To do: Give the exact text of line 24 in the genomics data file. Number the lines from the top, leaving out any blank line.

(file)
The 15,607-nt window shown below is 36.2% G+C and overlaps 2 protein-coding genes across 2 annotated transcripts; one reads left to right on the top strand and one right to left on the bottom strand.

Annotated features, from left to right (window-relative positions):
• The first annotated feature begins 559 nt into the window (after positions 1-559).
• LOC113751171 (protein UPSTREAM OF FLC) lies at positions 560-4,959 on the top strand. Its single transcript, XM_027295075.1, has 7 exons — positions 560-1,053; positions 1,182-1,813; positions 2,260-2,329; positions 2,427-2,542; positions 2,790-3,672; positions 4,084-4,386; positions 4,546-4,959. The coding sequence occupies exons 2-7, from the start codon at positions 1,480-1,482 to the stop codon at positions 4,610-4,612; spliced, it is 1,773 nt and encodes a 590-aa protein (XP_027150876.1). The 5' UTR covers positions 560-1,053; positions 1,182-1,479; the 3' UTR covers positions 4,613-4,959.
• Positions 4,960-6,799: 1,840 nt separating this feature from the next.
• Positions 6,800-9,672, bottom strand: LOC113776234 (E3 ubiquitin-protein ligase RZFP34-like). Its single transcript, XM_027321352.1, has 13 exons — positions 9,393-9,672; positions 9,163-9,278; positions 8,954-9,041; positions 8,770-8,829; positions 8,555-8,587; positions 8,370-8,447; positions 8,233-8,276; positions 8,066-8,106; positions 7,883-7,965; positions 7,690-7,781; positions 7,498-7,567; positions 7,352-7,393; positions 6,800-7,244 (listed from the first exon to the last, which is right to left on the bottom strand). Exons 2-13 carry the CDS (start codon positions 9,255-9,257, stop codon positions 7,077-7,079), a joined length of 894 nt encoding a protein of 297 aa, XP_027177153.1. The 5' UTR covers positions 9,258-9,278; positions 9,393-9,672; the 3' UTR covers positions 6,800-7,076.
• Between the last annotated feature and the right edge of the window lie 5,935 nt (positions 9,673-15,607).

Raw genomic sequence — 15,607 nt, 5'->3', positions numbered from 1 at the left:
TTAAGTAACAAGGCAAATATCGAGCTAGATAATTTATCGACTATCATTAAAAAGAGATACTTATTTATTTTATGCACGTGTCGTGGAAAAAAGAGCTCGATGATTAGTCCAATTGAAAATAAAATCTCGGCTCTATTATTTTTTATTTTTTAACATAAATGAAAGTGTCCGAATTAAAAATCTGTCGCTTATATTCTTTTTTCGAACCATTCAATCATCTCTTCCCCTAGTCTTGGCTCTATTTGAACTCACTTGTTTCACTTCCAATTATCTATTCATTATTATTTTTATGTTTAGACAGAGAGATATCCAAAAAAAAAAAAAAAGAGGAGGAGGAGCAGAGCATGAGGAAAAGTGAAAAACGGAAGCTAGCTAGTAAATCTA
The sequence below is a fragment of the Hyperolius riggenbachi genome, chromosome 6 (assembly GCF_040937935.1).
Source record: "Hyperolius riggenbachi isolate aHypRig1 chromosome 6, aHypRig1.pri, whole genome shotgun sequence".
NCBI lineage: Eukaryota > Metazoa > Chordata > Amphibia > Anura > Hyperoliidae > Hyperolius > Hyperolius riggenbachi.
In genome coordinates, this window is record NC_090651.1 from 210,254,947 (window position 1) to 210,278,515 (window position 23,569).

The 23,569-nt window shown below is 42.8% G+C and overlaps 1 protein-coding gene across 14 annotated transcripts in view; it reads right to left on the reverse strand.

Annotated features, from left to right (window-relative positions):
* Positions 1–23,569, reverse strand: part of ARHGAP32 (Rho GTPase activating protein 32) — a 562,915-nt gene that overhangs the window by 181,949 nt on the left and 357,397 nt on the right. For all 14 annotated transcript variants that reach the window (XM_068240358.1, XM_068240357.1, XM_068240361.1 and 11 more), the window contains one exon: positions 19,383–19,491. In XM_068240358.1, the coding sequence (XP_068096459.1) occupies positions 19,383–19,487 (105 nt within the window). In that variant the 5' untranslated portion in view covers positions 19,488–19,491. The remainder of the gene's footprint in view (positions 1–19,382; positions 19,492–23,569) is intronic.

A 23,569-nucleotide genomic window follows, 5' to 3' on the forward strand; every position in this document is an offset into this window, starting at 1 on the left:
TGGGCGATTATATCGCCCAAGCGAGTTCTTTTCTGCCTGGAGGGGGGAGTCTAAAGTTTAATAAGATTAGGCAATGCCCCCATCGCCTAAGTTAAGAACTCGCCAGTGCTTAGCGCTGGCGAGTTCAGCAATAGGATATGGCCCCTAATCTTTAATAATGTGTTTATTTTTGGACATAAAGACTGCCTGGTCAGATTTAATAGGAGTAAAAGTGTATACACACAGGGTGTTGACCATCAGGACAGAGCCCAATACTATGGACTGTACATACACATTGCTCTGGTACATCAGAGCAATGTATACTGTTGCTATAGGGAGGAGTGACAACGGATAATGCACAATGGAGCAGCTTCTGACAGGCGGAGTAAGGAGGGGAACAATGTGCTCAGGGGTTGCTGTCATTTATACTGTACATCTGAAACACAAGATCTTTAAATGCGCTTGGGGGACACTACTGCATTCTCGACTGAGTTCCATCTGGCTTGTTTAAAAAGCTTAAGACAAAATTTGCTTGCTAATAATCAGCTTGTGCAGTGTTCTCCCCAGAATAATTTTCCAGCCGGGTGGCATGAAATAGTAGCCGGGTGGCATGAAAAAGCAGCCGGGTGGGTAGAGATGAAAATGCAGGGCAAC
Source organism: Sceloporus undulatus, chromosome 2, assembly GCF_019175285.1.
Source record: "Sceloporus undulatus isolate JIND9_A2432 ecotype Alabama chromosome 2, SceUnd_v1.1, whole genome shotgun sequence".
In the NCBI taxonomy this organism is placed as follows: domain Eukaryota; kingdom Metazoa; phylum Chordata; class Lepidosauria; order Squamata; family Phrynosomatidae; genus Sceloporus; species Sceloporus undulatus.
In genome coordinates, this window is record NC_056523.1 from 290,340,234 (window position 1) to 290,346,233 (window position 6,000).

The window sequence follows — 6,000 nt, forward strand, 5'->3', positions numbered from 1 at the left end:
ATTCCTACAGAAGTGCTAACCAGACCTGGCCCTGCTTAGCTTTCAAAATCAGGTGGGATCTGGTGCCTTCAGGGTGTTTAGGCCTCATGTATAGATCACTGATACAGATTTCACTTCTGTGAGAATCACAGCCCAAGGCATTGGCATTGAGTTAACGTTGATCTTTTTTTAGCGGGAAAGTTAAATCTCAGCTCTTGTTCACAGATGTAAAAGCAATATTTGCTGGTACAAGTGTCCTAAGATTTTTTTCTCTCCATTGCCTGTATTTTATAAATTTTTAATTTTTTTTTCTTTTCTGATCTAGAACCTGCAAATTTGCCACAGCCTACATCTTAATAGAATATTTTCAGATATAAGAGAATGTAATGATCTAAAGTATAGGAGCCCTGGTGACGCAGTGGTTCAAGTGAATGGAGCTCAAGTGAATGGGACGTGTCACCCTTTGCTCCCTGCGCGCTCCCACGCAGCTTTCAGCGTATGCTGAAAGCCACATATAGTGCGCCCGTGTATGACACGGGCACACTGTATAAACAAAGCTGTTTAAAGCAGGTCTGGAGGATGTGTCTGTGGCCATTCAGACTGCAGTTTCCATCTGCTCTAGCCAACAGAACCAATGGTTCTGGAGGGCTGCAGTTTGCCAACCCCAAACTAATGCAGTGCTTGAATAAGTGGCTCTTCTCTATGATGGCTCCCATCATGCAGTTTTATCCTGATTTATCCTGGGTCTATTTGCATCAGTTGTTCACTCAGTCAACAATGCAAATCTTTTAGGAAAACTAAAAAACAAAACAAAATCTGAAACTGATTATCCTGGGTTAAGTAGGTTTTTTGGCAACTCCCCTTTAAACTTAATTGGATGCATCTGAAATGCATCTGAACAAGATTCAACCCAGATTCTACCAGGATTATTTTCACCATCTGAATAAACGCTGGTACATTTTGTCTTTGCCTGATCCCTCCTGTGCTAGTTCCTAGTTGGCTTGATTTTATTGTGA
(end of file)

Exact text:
ATTCCTACAGAAGTGCTAACCAGACCTGGCCCTGCTTAGCTTTCAAAATCAGGTGGGATCTGGTGCCTTCAGGGTGTTTAGGCCTCATGTATAGATCACTGATACAGATTTCACTTCTGTGAGAATCACAGCCCAAGGCATTGGCATTGAGTTAACGTTGATCTTTTTTTAGCGGGAAAGTTAAATCTCAGCTCTTGTTCACAGATGTAAAAGCAATATTTGCTGGTACAAGTGTCCTAAGATTTTTTTCTCTCCATTGCCTGTATTTTATAAATTTTTAATTTTTTTTTCTTTTCTGATCTAGAACCTGCAAATTTGCCACAGCCTACATCTTAATAGAATATTTTCAGATATAAGAGAATGTAATGATCTAAAGTATAGGAGCCCTGGTGACGCAGTGGTTCAAGTGAATGGAGCTCAAGTGAATGGGACGTGTCACCCTTTGCTCCCTGCGCGCTCCCACGCAGCTTTCAGCGTATGCTGAAAGCCACATATAGTGCGCCCGTGTATGACACGGGCACACTGTATAAACAAAGCTGTTTAAAGCAGGTCTGGAGGATGTGTCTGTGGCCATTCAGACTGCAGTTTCCATCTGCTCTAGCCAACAGAACCAATGGTTCTGGAGGGCTGCAGTTTGCCAACCCCAAACTAATGCAGTGCTTGAATAAGTGGCTCTTCTCTATGATGGCTCCCATCATGCAGTTTTATCCTGATTTATCCTGGGTCTATTTGCATCAGTTGTTCACTCAGTCAACAATGCAAATCTTTTAGGAAAACTAAAAAACAAAACAAAATCTGAAACTGATTATCCTGGGTTAAGTAGGTTTTTTGGCAACTCCCCTTTAAACTTAATTGGATGCATCTGAAATGCATCTGAACAAGATTCAACCCAGATTCTACCAGGATTATTTTCACCATCTGAATAAACGCTGGTACATTTTGTCTTTGCCTGATCCCTCCTGTGCTAGTTCCTAGTTGGCTTGATTTTATTGTGA